Science fiction and fantasy                                            



Inconstant Moon

by Larry Niven

cover  

Inconstant Moon is a mixed bag of short stories, mostly on the theme of space exploration and the solar system. Some of the tales are based on Larry Niven's vision of smuggling Belters and Martian colonies that he has expanded in other novels such as Protector. Others are less closely related, but one of the principal themes is the idea that mankind's destiny lies in the stars.

The title story is all about a night when the moon turns far brighter than usual. The central character, Stan, believes that this means the sun has gone nova. He thinks this is his last night on Earth, so he's determined to spend it in the best possible way. But what is the best way to live your last hours? And is he right about the end of the world?

The story is a little dated by its details, since it was written when the Berlin wall was still up and well before global internet communications became ubiquitous. It's hard to imagine a disaster on the other side of the world not coming to our immediate attention these days. But Stan's anguish because he's one of the few who know what's coming is timelessly effective.

Bordered In Black takes a leap to the stars. A spaceman returns from a mission bedraggled and tight-lipped about the horrors he witnessed in this tale about space exploration gone wrong.

How The Heroes Die and At The Bottom Of A Hole are like two chapters of the same story. It starts with a man running amok on a Mars colony after someone has died. Carter knows he will be blamed, but rather than give himself up he makes a destructive dash for freedom, although he's short of oxygen tanks. At The Bottom Of A Hole is about a Belter who crash-lands near the same Martian base some years later, and sets about trying to work out what happened in this hostile environment. These are tense, action-packed stories that emphasise the paranoia of attempting to survive on a strange planet.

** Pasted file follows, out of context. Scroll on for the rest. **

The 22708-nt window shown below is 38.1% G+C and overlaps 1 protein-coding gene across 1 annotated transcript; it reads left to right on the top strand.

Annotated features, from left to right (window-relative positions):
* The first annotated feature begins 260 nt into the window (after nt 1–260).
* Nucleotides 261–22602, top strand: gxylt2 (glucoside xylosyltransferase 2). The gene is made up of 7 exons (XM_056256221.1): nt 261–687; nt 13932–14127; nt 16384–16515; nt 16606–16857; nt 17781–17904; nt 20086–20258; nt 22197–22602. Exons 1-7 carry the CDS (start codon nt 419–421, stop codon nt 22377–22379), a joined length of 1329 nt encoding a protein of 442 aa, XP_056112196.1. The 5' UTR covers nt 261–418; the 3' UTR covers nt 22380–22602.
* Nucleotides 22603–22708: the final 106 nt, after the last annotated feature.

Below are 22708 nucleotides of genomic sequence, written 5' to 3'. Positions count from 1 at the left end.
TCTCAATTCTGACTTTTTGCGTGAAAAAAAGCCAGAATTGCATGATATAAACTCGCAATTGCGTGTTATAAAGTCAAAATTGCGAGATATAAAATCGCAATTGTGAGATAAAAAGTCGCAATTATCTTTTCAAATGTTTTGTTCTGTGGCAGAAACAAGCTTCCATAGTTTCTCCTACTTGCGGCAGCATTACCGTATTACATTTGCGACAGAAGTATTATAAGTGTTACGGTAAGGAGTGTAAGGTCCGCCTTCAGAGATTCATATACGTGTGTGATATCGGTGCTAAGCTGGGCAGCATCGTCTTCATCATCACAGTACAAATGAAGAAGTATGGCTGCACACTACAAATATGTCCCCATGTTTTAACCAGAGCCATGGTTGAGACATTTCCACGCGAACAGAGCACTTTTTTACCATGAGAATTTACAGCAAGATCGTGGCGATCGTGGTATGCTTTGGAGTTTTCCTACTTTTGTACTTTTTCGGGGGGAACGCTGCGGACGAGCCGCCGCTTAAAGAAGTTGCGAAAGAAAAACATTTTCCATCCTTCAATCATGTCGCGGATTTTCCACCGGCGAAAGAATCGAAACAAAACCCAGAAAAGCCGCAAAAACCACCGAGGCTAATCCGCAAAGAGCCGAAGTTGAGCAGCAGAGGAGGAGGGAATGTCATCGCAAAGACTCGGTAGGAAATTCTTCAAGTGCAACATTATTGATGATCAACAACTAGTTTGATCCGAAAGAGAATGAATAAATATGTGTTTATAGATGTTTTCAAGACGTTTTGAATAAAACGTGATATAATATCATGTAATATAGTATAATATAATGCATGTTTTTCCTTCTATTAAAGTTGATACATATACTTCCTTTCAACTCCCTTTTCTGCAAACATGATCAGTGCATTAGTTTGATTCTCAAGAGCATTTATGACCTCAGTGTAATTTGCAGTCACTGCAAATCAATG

One Face is a more high-concept story. It concerns a spaceship and its passengers who get lost after a hyperspace jump. They face a stark choice between setting out into the greater galaxy to discover new planets that might sustain them, or staying and settling on a planet with one face permanently turned towards a dying sun. This one's a little dry and impersonal because it's more about the science than the people in the story. Becalmed In Hell has a similar leaning towards ideas rather than characters. It's about a couple of spaceman on Venus who get stuck in the searing heat when their vessel malfunctions.

Death By Ecstasy is the longest and the best story. This murder mystery is another that's set in the world of smuggling Belters, this time complicated by the addition of organleggers. Gil Hamilton works for ARM, a sort of future police service. He's investigating the apparent suicide of a friend by current overdose. He suspects murder because Belters don't usually become current addicts. Gil "the Arm" is a likeable character with a handy party piece, and this fast-paced story is full of inventiveness and tension.

Overall this collection tends to be better at ideas and space science than it is at portraying emotions, although I wouldn't go so far as to say it fails in that respect. The only trouble with this emphasis on the technical is that it can so quickly get eclipsed by real-life discoveries and innovations. Nevertheless Inconstant Moon is a good example of imaginative 1970s science fiction. Even when it thrills us with cautionary tales about the dangers of space it's ambitious and optimistic about the future of our species.

18th January 2011

Book Details

Decade: 1970s

Categories: Books

  Science fiction
 

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3 star rating

Review © Ros Jackson

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